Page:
Hurricane Ian Develops Into a Category 3 Hurricane as Florida Prepares for Landfall in the Coming Days
TUESDAY, SEPTEMBER 27, 2022 AS OF 9:00 AM EST
According to the National Oceanic and Atmospheric Administration (NOAA) National Hurricane Center (NHC), Hurricane Ian, a Category (Cat) 3 hurricane, is moving over Western Cuba toward the north at approximately 12 miles per hour (mph), with maximum sustained winds of 125 mph, as of 5:00 a.m. Eastern Daylight Time (EDT). Ian is expected to strengthen throughout the day as it moves over the southeastern Gulf of Mexico and is expected to approach the west coast of Florida as a major hurricane with Hurricane-force winds reaching outward up to 35 miles and tropical storm force winds reaching 115 miles from the center of the storm.
Hurricane Ian- GeoColor: NOAA
The NHC has reported significant wind and storm surge impacts occurring in Western Cuba. If peak storm surge occurs at the same time as high tide, normally dry areas near the Florida coast may be flooded by rising waters. Multiple hurricane, tropical storm, and Storm Surge Warnings and Watches are in effect for many parts of Florida.
9/27 8am ET UPDATE: There is a danger of life-threatening storm surge along the Florida west coast where a storm surge warning has been issued, w/ the highest risk from Fort Myers to the Tampa Bay region. Listen to local officials and check https://t.co/0BMJEA5Wz0 for updates! pic.twitter.com/CGg1HV9MWm
— NHC Storm Surge (@NHC_Surge) September 27, 2022
Twitter: NHC Storm Surge
On Monday, September 26, Governor Ron DeSantis held a press conference from the State Emergency Operations Center (EOC), announcing that 7,000 National Guardsmen and five urban search and rescue teams have been activated in preparation for the storm’s impact. In his statement, DeSantis announced that mandatory evacuations have been ordered in Hillsborough County for all residents in Zone A, the coastal regions along Tampa and Hillsborough bays. The order, effective as of Monday afternoon, calls for the evacuation of as many as 300,000 people living in Hillsborough County alone. As of Tuesday, September 27, mandatory evacuation orders have also been issued for Zone A residents in Charlotte, Levy, Pasco, Pinellas, and Sarasota counties. Further inland in central Florida, Counties are planning to call for evacuation orders for people living near flood-prone areas. Florida Division of Emergency Management (FDEM) Director Kevin Guthrie called for residents to “know their zones” and check with the FDEM evacuation zone map as directed to stay up-to-date.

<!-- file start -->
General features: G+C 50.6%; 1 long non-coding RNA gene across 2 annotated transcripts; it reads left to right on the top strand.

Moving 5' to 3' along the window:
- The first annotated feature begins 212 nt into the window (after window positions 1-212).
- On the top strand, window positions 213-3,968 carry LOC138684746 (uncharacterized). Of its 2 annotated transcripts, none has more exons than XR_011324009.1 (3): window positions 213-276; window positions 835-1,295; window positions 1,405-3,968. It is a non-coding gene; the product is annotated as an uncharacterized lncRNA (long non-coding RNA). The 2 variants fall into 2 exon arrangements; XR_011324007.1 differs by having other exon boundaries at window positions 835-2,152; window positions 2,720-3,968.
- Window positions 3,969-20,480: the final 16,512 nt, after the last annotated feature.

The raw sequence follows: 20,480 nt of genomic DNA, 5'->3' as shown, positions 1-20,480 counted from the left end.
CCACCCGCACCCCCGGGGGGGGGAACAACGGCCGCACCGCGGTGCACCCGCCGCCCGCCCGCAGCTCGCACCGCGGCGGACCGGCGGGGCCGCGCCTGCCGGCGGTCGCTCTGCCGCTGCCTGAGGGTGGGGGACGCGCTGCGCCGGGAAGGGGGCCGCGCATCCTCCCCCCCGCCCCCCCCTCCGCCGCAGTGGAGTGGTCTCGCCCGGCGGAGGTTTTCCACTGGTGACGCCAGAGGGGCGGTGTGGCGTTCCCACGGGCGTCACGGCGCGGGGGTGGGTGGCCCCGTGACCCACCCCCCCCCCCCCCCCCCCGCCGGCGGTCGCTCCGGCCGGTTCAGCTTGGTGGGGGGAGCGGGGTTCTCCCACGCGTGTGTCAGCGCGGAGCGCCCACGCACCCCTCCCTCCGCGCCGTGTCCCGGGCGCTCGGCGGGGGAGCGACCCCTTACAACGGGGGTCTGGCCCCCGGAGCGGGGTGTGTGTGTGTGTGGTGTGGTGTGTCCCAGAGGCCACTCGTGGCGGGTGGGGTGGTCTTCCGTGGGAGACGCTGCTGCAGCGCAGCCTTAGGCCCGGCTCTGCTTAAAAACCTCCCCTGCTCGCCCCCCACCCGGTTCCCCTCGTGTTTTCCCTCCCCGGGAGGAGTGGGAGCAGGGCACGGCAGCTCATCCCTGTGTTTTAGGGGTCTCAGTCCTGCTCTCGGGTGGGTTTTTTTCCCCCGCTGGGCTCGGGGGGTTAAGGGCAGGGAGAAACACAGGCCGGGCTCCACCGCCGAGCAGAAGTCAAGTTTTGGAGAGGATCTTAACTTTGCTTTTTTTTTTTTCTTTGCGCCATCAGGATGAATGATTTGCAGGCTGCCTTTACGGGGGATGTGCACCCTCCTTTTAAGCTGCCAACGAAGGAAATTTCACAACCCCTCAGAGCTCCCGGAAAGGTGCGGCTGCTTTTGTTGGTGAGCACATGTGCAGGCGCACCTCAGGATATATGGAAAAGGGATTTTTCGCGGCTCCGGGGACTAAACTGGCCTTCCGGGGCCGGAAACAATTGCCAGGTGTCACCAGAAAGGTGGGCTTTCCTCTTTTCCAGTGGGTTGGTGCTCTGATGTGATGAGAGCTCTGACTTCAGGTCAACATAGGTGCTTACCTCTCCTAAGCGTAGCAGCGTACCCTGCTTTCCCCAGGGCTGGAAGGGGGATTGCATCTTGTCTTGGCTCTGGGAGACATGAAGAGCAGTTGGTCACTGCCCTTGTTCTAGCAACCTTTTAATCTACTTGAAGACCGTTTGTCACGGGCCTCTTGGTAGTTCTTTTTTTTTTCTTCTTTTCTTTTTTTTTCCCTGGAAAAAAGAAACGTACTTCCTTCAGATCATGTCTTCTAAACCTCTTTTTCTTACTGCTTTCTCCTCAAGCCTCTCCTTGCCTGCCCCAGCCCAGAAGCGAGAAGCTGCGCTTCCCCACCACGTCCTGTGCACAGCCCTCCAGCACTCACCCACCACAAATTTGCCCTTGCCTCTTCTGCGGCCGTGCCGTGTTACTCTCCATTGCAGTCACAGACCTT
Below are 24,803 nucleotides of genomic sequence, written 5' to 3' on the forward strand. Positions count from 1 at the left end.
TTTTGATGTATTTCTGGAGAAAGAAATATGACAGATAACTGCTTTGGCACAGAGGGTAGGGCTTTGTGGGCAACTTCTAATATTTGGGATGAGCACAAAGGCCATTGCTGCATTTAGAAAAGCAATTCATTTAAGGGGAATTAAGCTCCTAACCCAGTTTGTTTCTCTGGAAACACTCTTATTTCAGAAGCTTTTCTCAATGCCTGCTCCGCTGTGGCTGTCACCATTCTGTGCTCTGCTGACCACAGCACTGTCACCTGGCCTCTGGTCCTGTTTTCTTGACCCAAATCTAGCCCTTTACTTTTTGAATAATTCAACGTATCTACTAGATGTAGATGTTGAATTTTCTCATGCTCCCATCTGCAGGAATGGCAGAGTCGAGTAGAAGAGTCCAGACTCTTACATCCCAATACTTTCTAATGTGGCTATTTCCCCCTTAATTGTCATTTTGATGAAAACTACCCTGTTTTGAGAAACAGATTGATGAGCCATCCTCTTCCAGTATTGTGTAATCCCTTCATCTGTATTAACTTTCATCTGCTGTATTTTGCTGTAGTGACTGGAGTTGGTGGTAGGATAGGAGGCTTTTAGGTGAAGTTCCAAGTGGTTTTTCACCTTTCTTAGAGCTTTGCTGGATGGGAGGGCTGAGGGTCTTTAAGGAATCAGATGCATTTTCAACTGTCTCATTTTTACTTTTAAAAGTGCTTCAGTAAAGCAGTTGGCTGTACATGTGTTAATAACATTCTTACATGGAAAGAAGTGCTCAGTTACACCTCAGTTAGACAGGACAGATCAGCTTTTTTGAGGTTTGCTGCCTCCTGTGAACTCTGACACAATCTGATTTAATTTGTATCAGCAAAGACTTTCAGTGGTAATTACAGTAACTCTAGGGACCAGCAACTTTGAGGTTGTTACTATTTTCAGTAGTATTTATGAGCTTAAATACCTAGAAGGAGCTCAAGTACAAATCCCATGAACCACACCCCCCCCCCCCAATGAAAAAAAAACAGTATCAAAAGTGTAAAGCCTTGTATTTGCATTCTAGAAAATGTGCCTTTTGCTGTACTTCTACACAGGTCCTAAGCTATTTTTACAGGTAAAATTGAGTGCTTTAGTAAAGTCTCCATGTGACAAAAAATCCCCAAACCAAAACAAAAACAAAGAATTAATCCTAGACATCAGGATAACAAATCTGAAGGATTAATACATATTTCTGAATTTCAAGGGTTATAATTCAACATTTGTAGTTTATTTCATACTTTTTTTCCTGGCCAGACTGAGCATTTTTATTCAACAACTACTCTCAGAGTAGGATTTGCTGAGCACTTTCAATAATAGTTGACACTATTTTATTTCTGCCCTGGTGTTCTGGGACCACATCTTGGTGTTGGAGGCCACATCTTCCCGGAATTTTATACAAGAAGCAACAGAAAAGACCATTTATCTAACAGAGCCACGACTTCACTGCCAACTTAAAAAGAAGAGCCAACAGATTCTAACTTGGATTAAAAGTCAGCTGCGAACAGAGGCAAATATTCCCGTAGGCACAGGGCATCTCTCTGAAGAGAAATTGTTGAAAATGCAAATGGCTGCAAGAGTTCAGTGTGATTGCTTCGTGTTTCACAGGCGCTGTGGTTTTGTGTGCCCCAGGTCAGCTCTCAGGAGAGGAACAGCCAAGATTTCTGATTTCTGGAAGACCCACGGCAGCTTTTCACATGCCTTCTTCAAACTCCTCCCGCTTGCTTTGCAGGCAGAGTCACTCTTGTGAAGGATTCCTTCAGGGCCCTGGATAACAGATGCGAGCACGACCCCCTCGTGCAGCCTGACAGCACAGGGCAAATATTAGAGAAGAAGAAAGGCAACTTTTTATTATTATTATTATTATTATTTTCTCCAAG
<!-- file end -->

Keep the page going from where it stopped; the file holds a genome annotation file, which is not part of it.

As preparations intensify, the Tampa International and St. Pete-Clearwater International (PIE) airports plan to suspend operations Tuesday afternoon, September 27, in compliance with mandatory evacuation orders. Airlines will be waiving change fees and fare differences for those flying to or out of several Florida destinations within projected impact zones.
In preparation for Hurricane Ian’s arrival, FDEM has also readied more than 27,000 power restoration personnel and prepared 360 trailers with over two million meals and one million gallons of water to distribute to storm-impacted areas. The Division has also coordinated with utility providers to stage 25,000 linemen in anticipation of power outages across the state.
FEMA Flood Safety: Source
The Federal Emergency Management Agency (FEMA) provides guidance to individuals preparing for, experiencing, or affected by hurricanes. Hurricane Ian brings potential for life-threatening storm surge to many coastal and urban communities. Individuals should heed the warnings of local authorities and prepare for hurricane and severe weather conditions. FEMA also encourages individuals to take the necessary precautions and prepare for flash flooding. Flash floods can develop with little to no warning, quickly changing the surrounding area. FEMA suggests individuals seek higher ground, avoid walking or driving in flood waters, and heed the warnings of local authorities. Additionally, FEMA encourages individuals to take the necessary precautions and prepare for tornadoes. Tornadoes can appear suddenly, destroy buildings, flip cars, and create deadly flying debris. FEMA suggests individuals under Tornado Warnings seek shelter right away.
The Hagerty Blog Team will continue providing information and updates.
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- Remember, Ready.gov provides information on how to prepare for a storm and how to keep you and your family safe.
- Understanding the meaning of hurricane maps – a NY Times Opinion Piece: Those Hurricane Maps Don’t Mean What You Think They Mean